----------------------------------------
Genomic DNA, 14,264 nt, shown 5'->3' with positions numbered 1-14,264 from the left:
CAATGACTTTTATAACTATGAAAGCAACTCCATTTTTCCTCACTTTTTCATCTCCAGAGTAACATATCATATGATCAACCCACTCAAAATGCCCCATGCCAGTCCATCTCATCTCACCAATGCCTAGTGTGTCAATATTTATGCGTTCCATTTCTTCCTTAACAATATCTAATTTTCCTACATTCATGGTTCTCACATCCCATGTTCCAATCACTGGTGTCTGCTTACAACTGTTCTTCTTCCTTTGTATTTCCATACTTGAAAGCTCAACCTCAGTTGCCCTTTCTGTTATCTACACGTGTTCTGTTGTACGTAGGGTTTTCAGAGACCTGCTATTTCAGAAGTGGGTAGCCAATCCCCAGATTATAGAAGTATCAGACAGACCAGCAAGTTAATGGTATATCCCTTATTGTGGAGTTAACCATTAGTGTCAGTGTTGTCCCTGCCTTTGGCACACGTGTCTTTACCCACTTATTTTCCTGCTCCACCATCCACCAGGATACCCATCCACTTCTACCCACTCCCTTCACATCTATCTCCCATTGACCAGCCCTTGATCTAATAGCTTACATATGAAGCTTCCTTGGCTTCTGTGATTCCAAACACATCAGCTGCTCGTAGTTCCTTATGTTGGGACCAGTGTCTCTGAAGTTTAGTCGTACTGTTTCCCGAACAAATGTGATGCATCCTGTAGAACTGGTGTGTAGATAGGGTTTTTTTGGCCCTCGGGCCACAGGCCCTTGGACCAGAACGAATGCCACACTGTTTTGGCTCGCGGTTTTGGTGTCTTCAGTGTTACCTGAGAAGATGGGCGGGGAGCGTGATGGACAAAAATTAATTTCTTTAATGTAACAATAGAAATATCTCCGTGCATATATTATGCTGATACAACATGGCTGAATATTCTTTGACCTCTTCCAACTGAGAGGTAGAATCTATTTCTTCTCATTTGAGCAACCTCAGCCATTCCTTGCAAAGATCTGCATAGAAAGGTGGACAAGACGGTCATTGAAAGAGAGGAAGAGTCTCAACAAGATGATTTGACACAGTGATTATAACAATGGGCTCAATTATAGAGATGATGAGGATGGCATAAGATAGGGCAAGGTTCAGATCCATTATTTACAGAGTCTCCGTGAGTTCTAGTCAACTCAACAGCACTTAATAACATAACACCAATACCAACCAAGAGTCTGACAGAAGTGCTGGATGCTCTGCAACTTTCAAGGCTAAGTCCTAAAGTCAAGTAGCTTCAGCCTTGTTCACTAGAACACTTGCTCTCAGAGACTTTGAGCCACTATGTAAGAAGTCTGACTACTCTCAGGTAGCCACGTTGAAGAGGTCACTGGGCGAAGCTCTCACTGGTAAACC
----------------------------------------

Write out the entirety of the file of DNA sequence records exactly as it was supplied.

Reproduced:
Genomic DNA, 14,264 nt, shown 5'->3' with positions numbered 1-14,264 from the left:
CAATGACTTTTATAACTATGAAAGCAACTCCATTTTTCCTCACTTTTTCATCTCCAGAGTAACATATCATATGATCAACCCACTCAAAATGCCCCATGCCAGTCCATCTCATCTCACCAATGCCTAGTGTGTCAATATTTATGCGTTCCATTTCTTCCTTAACAATATCTAATTTTCCTACATTCATGGTTCTCACATCCCATGTTCCAATCACTGGTGTCTGCTTACAACTGTTCTTCTTCCTTTGTATTTCCATACTTGAAAGCTCAACCTCAGTTGCCCTTTCTGTTATCTACACGTGTTCTGTTGTACGTAGGGTTTTCAGAGACCTGCTATTTCAGAAGTGGGTAGCCAATCCCCAGATTATAGAAGTATCAGACAGACCAGCAAGTTAATGGTATATCCCTTATTGTGGAGTTAACCATTAGTGTCAGTGTTGTCCCTGCCTTTGGCACACGTGTCTTTACCCACTTATTTTCCTGCTCCACCATCCACCAGGATACCCATCCACTTCTACCCACTCCCTTCACATCTATCTCCCATTGACCAGCCCTTGATCTAATAGCTTACATATGAAGCTTCCTTGGCTTCTGTGATTCCAAACACATCAGCTGCTCGTAGTTCCTTATGTTGGGACCAGTGTCTCTGAAGTTTAGTCGTACTGTTTCCCGAACAAATGTGATGCATCCTGTAGAACTGGTGTGTAGATAGGGTTTTTTTGGCCCTCGGGCCACAGGCCCTTGGACCAGAACGAATGCCACACTGTTTTGGCTCGCGGTTTTGGTGTCTTCAGTGTTACCTGAGAAGATGGGCGGGGAGCGTGATGGACAAAAATTAATTTCTTTAATGTAACAATAGAAATATCTCCGTGCATATATTATGCTGATACAACATGGCTGAATATTCTTTGACCTCTTCCAACTGAGAGGTAGAATCTATTTCTTCTCATTTGAGCAACCTCAGCCATTCCTTGCAAAGATCTGCATAGAAAGGTGGACAAGACGGTCATTGAAAGAGAGGAAGAGTCTCAACAAGATGATTTGACACAGTGATTATAACAATGGGCTCAATTATAGAGATGATGAGGATGGCATAAGATAGGGCAAGGTTCAGATCCATTATTTACAGAGTCTCCGTGAGTTCTAGTCAACTCAACAGCACTTAATAACATAACACCAATACCAACCAAGAGTCTGACAGAAGTGCTGGATGCTCTGCAACTTTCAAGGCTAAGTCCTAAAGTCAAGTAGCTTCAGCCTTGTTCACTAGAACACTTGCTCTCAGAGACTTTGAGCCACTATGTAAGAAGTCTGACTACTCTCAGGTAGCCACGTTGAAGAGGTCACTGGGCGAAGCTCTCACTGGTAAACC